“Skis. It was a disaster.”

“You’re alive, aren’t you? And you’re not in the hospital. Right?”

“Well, when you put it that way,” I said, with a smile, while wondering how somebody this cool would be talking to me.

“Well, now that you’ve popped your ski cherry, maybe you should give snowboarding a shot.”

“I think I’m going to stick to toboggans.”

“You never know unless you try, right?” she said, as she was served her drink.

“I suppose,” I said.

She held her drink for a toast.


“Cheers,” I replied back, as we clinked our glasses.

She reached out her hand.


“Jimmy,” I said, shaking her hand.

“Where are you from?”


“Wow. I love Detroit.”

“You’ve been there?” I asked, having my doubts.

“Yeah. I’ve got a friend from there. Been to a few concerts there.”

“Are you Canadian?” I asked, detecting a slight accent.


I still couldn’t quite grasp what was happening. Attractive women didn’t just strike up conversations with me. Maybe things would be different now.

Just then, Adriana’s voice rang out.

“There you are!”

Adriana and Melody had returned, paradoxically looking equally exhausted and refreshed and filled with pride and self-confidence – unlike the defeated husk waiting at the bar.

“Hey, guys. How did you know I was in here?” I asked.

“We looked for you at the bunny hill,” Melody explained. “When we didn’t see you there, we had a feeling you were either here…”

“Or the hospital,” Adriana said in all seriousness.

Meanwhile, the snowboarder moved over to give Adriana and Melody space. She seemed disappointed that our conversation was being interrupted, as was I. Meanwhile, Adriana and Melody proceeded to ask how things had gone for me and I gave them every detail, leading up to my decision to never ski again.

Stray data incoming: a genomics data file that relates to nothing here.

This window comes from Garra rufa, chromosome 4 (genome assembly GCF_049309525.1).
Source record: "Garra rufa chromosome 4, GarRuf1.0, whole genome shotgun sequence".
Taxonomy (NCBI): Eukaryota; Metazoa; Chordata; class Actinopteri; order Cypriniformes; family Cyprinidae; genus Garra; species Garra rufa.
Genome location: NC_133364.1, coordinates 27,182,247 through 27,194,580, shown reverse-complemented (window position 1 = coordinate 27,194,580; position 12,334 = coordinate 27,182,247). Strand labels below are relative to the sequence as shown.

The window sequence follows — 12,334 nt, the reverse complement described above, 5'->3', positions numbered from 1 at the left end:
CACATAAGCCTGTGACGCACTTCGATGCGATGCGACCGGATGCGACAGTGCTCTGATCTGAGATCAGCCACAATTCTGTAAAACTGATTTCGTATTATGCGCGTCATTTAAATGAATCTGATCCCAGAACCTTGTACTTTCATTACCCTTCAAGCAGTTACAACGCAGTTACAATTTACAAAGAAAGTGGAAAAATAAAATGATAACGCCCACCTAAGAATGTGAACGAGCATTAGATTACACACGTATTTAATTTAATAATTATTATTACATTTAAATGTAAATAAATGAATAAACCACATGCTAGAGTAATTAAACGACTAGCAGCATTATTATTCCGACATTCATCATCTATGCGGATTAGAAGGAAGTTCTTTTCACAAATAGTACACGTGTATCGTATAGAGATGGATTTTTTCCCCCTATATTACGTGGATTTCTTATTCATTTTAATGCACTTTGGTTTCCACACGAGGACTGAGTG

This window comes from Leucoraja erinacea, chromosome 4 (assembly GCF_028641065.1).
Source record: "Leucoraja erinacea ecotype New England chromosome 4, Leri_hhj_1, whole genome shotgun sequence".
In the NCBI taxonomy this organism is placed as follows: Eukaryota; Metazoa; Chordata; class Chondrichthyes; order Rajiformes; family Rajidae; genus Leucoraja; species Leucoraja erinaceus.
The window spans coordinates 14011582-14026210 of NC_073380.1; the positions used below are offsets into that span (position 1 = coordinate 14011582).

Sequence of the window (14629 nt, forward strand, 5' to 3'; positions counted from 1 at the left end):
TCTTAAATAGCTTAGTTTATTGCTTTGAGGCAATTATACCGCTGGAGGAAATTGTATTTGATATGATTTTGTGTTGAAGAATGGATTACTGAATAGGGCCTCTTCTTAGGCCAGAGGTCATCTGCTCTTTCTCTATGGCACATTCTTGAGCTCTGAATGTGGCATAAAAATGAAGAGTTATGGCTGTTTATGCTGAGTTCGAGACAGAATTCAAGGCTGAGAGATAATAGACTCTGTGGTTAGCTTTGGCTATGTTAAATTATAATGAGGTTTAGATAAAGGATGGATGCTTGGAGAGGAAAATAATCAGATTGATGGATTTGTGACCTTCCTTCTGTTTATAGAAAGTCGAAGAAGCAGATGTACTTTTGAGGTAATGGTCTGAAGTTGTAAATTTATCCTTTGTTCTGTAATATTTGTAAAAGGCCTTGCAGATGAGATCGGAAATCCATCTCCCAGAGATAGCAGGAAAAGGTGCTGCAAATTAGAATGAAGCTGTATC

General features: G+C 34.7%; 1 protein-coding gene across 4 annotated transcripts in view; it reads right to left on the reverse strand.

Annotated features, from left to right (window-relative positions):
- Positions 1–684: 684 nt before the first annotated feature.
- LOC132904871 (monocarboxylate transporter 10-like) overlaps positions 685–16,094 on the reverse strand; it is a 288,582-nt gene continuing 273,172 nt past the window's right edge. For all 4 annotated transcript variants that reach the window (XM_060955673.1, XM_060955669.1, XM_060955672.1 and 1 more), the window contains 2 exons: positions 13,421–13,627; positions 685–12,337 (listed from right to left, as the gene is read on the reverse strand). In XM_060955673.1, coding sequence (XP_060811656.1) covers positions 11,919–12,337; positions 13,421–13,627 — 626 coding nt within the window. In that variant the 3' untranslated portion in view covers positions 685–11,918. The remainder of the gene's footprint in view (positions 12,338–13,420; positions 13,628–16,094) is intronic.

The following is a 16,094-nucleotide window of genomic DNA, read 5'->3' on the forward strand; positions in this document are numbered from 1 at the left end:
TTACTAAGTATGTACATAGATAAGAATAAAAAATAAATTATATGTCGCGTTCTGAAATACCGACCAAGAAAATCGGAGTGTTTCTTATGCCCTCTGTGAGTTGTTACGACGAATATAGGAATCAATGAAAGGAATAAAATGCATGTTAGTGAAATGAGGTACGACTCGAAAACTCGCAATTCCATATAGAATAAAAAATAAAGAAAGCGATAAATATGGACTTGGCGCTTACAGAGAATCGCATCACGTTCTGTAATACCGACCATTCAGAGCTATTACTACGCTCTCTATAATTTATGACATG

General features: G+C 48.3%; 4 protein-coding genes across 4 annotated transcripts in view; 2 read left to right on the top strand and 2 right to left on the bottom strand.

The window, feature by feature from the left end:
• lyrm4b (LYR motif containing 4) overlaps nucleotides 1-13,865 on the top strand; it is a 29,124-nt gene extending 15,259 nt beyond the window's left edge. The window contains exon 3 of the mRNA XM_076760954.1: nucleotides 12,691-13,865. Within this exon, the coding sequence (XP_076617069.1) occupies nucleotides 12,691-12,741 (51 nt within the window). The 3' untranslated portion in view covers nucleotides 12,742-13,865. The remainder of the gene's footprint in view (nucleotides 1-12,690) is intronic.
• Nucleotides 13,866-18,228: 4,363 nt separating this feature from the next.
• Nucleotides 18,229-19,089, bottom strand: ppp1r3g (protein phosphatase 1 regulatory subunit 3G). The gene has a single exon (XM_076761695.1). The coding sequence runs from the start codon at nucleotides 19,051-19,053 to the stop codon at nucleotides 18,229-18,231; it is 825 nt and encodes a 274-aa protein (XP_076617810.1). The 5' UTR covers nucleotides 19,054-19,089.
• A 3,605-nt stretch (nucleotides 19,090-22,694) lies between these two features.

“Remember, we were beginners once, too,” Melody said.

“Think about how much progress you made today!” Adriana added. “When you woke up, you didn’t even know to put skis on.”

“Still not sure I can now!” I said.

“Stop being so hard on yourself,” Melody said.

“And stop being such a whiny little bitch,” Adriana added for emphasis.

Melody looked at a text and became visibly upset. She slammed her phone down, with tears welling in her yes.

“Is everything okay?” Adriana asked. Melody showed us a text from her husband on her phone. It bluntly stated:

Stop begging. I’m not coming back.  

“I’m so, sorry,” I said.

“Yeah, well fuck him!” Melody said in a tearful rage. Adriana put a comforting arm around her. We both knew no words could help her in that moment.

Meanwhile, my new snowboarder friend moved on. I took a big, frustrated swig of my beer. The girls must have sensed my frustration.

“Oh, we’re sorry,” said Adriana. “Did we ruin your date?”

“I’m sure it was nothing, anyway,” I said.

“You should have said something!”

“It’s okay,” I said, realizing that the moment had passed – whatever the moment was.

Meanwhile, Melody remained visibly shaken. Adriana ordered Melody a drink, knowing that it was our mission to keep her distracted.

And despite my disaster on the slopes, and my aborted attempt at flirtation, this trip was definitely a healthy distraction from my own dark reality.

“You know what we’re going to do tonight?” Melody said, suddenly in high spirits.

“Sleep?” I responded.

“No. We’re going to go out, get drunk, and have a great time. That’s what we’re here for, right?”

“First round on me!”

“Might as well get this party started now!”

When we got our drinks, I held up my glass for a toast: “To the Downhill Trio.”


After our first round, we headed back to our room to shower and get ready for the evening’s festivities. None of us in our wildest dreams ever could have imagined how it would have turned out.

Following dinner and drinks at one of the restaurants in the village, we headed to a club, where a DJ spun old school. It had a nice, hip vibe, despite the fact that we were the only customers in there.